During his thirteen-year boxing career, Len Walters amassed an impressive 139-10 amateur and 14-4 professional record. He won four BC senior and two Canadian championships, and also captured the US amateur featherweight title. He competed for Canada in both the 1950 British Empire Games and the 1952 Olympic Games.

A Vancouverite, Walters began boxing in 1943 at age twelve. He boxed out of the Burrard Athletic Club and later the Police Mutual Benevolent Club, under coach and mentor, Dave Brown. His string of provincial, national and international titles began with a victory in the 1943 BC Amateur Boxing Association junior championship, as a 70-lb. fighter. By 1948, while still a teenager, Walters had won three of his six Vancouver Golden Gloves titles in 1945-46, 1948-50, and 1952 and the first of four senior BC boxing championships in 1948-50 and 1952. As a bantamweight, he captured the Canadian open boxing championship in 1949 and 1952.

In 1951, Walters won the US Amateur featherweight championship, when he scored a TKO in his fifth bout. He was only the third Canadian to win this prestigious title. As a result of this victory, Walters was invited to join a group of American boxers on a tour of Europe. On the tour, he fought in England, Sweden and Germany, winning three of his four bouts. Walters also captured three Western Canadian Diamond Belt crowns in 1948-49 and 1952 and three Northwest Golden Gloves titles in 1949-50 and 1952.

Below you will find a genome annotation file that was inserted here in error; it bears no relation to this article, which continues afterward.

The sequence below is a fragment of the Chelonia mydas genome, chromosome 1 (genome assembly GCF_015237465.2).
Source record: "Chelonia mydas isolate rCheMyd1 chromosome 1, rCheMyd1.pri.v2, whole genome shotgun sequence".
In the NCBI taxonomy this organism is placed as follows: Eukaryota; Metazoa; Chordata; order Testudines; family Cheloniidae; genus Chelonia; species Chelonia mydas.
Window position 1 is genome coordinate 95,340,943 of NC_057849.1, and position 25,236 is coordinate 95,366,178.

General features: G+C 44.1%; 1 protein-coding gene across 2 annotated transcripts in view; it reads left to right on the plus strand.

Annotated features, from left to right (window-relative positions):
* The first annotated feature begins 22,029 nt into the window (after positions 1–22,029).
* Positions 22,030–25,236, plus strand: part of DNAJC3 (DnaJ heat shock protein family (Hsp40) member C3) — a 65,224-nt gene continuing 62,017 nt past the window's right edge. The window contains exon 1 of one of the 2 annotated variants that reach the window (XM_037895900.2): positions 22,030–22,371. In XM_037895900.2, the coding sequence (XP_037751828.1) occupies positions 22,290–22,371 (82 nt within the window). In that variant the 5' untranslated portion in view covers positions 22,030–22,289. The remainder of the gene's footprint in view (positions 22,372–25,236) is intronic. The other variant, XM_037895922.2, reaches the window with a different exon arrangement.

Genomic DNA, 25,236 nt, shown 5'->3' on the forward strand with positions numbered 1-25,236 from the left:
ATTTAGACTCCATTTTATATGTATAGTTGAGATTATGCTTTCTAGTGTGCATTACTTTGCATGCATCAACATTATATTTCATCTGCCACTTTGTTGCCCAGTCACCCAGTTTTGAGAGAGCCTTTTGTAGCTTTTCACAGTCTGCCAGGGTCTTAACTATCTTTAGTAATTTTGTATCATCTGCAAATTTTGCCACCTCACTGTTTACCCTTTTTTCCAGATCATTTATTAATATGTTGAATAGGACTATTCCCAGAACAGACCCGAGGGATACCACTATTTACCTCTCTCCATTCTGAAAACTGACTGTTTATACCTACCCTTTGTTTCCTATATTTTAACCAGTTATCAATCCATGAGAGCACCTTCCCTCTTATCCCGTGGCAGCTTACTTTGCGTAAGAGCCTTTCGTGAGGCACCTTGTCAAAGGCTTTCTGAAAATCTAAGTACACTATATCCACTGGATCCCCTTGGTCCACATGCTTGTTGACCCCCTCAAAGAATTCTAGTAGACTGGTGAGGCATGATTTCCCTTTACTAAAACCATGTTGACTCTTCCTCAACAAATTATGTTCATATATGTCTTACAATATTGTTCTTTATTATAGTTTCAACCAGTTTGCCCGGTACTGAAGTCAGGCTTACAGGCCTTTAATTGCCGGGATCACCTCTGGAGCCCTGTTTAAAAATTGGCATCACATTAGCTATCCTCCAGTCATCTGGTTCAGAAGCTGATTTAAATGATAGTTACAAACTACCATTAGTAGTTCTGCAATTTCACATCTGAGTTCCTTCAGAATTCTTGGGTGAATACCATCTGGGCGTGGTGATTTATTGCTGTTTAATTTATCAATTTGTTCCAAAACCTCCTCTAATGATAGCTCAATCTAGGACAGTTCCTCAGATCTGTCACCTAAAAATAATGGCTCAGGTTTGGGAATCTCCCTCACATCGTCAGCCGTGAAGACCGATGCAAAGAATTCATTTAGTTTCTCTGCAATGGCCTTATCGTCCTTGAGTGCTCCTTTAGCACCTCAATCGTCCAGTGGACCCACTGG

Walters represented Canada at the 1950 British Empire Games in New Zealand. Although favoured to win, he lost to his opponent from South Africa in a controversial decision by the judges. Two years later, Walters competed at the 1952 Olympic Games in Helsinki, where he won his first two bouts before breaking his hand during his third fight.

National recognition for athletic achievement came when he was named 1951 Canadian amateur “Athlete of the Year,” for which he received the Norton H. Crowe Memorial Trophy. The following year, the City of Vancouver recognized him with a Civic Merit Award.

Walters boxed as a professional from 1953-57 and compiled a 14-4 win-loss record. He is remembered as a brilliant bantamweight, who dominated his sport. His son and fellow BC Sports Hall of Famer, Dale Walters, continued his legacy, winning the bronze medal in the bantamweight division at the 1984 Olympics Games, Canada’s first Olympic boxing medal in 52 years.